The test that could save your life

The Peterborough Evening Telegraph - - Fashion -

EM­ME­LINE Collin had no rea­son to think any­thing was wrong when she went for a rou­tine smear test. Al­though she had no symp­toms at all, Em­me­line was di­ag­nosed with cer­vi­cal can­cer – and with­out the smear test, it may have killed her.

Just over a year later, the 33year-old mother-of-one has had surgery to re­move the can­cer, which was caught early enough for her to have an ex­cel­lent chance of a com­plete re­cov­ery.

She’s a prime ex­am­ple of why cer­vi­cal screen­ing can be a life­saver.

Cur­rently, 20 per cent of UK women don’t at­tend cer­vi­cal screen­ing ap­point­ments, putting them­selves at risk of be­com­ing one of the 2,828 UK women ev­ery year who de­velop cer­vi­cal can­cer.

Jo’s Cer­vi­cal Can­cer Trust wants to get the mes­sage across to all women – but par­tic­u­larly those who don’t go for screen­ing – that cer­vi­cal can­cer is largely pre­ventable.

It is es­ti­mated screen­ing saves 4,500 lives a year.

Em­me­line, from Peter­bor­ough, says: “There was no way I knew there was any­thing wrong – I just went for a rou­tine smear as if I was go­ing to buy a pint of milk.

“I had no symp­toms and no wor­ries. If I’d ig­nored the screen­ing let­ter and thought I didn’t need to go be­cause there was noth­ing wrong with me, then good­ness knows what would have hap­pened.

“I had an in­va­sive can­cer grow­ing in­side me that I knew noth­ing about.

“If I hadn’t gone, worst case sce­nario is that I might not be here, or I could have left it so late that I might have had to have much worse treat­ment.”

That treat­ment may have in­volved a hys­terec­tomy or ra­dio­ther­apy, nei­ther of which Em­me­line had to have be­cause her can­cer was caught so early.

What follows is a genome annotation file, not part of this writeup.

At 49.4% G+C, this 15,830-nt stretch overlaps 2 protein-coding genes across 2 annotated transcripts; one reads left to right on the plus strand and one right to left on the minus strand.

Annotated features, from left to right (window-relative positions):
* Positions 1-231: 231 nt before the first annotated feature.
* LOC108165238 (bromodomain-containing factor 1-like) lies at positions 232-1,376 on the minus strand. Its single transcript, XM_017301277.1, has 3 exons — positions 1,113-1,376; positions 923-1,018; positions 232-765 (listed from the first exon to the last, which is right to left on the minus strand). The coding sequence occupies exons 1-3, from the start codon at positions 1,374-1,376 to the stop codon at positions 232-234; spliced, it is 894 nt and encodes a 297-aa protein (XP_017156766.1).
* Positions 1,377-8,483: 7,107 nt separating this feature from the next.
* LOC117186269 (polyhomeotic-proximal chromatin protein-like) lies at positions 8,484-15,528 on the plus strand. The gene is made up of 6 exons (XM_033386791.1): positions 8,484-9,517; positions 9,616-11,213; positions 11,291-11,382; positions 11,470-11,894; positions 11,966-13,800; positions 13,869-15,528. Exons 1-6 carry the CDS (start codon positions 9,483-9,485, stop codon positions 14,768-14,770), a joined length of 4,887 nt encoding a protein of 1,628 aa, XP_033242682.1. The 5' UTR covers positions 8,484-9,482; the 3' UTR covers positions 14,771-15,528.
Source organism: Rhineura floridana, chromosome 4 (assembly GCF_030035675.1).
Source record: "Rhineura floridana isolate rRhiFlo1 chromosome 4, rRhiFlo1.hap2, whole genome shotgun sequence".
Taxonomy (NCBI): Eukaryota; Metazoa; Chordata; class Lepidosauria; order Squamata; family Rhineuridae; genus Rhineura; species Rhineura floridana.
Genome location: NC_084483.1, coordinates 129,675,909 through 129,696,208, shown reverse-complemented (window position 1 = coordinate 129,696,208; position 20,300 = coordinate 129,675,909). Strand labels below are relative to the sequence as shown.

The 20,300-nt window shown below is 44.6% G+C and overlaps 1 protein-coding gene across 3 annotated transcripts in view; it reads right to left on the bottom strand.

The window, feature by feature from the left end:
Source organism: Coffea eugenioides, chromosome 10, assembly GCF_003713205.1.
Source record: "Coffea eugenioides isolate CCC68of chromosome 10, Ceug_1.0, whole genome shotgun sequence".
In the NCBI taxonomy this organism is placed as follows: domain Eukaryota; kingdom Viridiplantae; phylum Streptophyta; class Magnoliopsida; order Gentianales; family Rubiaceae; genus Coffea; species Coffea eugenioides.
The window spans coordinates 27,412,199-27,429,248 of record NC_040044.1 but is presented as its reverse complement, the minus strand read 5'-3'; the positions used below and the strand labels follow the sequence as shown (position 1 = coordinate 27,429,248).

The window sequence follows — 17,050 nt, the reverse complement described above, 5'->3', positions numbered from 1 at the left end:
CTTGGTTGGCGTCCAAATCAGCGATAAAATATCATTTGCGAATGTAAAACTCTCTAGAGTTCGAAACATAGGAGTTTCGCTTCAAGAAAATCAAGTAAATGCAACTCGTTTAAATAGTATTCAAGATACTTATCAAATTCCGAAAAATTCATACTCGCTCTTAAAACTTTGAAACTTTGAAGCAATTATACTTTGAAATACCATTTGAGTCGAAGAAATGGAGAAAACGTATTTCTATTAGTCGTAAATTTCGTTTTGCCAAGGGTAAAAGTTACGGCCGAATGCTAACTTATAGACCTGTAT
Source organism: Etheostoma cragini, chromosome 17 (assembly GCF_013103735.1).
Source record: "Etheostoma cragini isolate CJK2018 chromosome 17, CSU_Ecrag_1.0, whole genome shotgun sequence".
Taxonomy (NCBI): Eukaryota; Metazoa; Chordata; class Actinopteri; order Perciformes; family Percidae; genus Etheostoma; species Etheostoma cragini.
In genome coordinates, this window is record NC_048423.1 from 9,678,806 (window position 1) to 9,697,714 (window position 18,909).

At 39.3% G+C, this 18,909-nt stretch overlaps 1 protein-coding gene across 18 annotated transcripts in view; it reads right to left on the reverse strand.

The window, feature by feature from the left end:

In­stead, she had a tra­ch­elec­tomy, a rel­a­tively new treat­ment which is not yet widely avail­able, which pre­serves a woman’s fer­til­ity.

The surgery, which can be per­formed on some women who have very early in­va­sive cer­vi­cal can­cer, in­volves re­mov­ing the cervix and the lymph glands in the pelvic area, but leav­ing the womb in place.

“I’ve been left with the op­por­tu­nity of hav­ing an­other child,” says Em­me­line, “which I would have lost if I didn’t go for the screen­ing.”

Cer­vi­cal can­cer and the im­por­tance of screen­ing was brought to the pub­lic’s at­ten­tion last year when Big Brother star Jade Goody died from the dis­ease.

The 27-year-old mother-of-two had ab­nor­mal cells re­moved from her cervix on sev­eral oc­ca­sions, but is re­ported to have ig­nored a let­ter say­ing ab­nor­mal re­sults from a smear test had again been found.

As a re­sult, she be­came one of around 1,000 UK women a year who die from cer­vi­cal can­cer.

While her un­timely death in March 2009 was tragic, it led to a 12 per cent rise – from 3.2 mil­lion to 3.6 mil­lion – in the num­ber of women hav­ing smear tests. How­ever, the ‘Goody ef­fect’ is now thought to have di­min­ished. Em­me­line says: “I sup­pose some women, par­tic­u­larly the younger ones, might think they don’t need to go for a smear be­cause they’re all right and it’s eas­ier not to go. “But with­out be­ing a doom-mon­ger, there could be some­thing wrong, and if they don’t go for screen­ing they won’t know un­til it’s too late.”

About 300,000 UK women have ab­nor­mal smears ev­ery year, and they will usu­ally be re­called for a col­poscopy, where a doc­tor uses a col­po­scope to mag­nify the cervix to see if fur­ther treat­ment is needed.

The col­poscopy takes just 10-15 min­utes, and is usu­ally per­formed as an out-pa­tient.

Depend­ing on the sever­ity of the ab­nor­mal­ity, no treat­ment may be re­quired as the body’s im­mune sys­tem will some­times deal with the ab­nor­mal cells it­self.

Al­ter­na­tively, the cells may be treated there and then, or a biopsy may be taken.

The biopsy will as­cer­tain whether the cells are can­cer­ous, in which case surgery may be the next step.

Treat­ment af­ter ab­nor­mal cells are de­tected is very suc­cess­ful, with more than 90 per cent of pa­tients re­turn­ing to nor­mal smears.

Nearly all cases of cer­vi­cal can­cer are caused by the hu­man pa­pil­loma virus (HPV), which is trans­mit­ted through sex­ual con­tact. Al­though there is no treat­ment for the virus, 12 to 13year-old girls are now vac­ci­nated against the two most com­mon high risk HPV types.

Em­me­line’s spe­cial­ist, gy­nae­co­log­i­cal on­col­o­gist Robin Craw­ford, of Ad­den­brookes Hos­pi­tal, Cam­bridge, says symp­toms that in­di­cate there may be a prob­lem with the cervix can range from bleed­ing be­tween pe­ri­ods and/or af­ter sex, to post-menopausal bleed­ing.

Such symp­toms can also in­di­cate other con­di­tions. But he warns: “There may be no prob­lem and the ab­nor­mal­ity is de­tected by screen­ing - hence the im­por­tance of keep­ing up to date with smears.”

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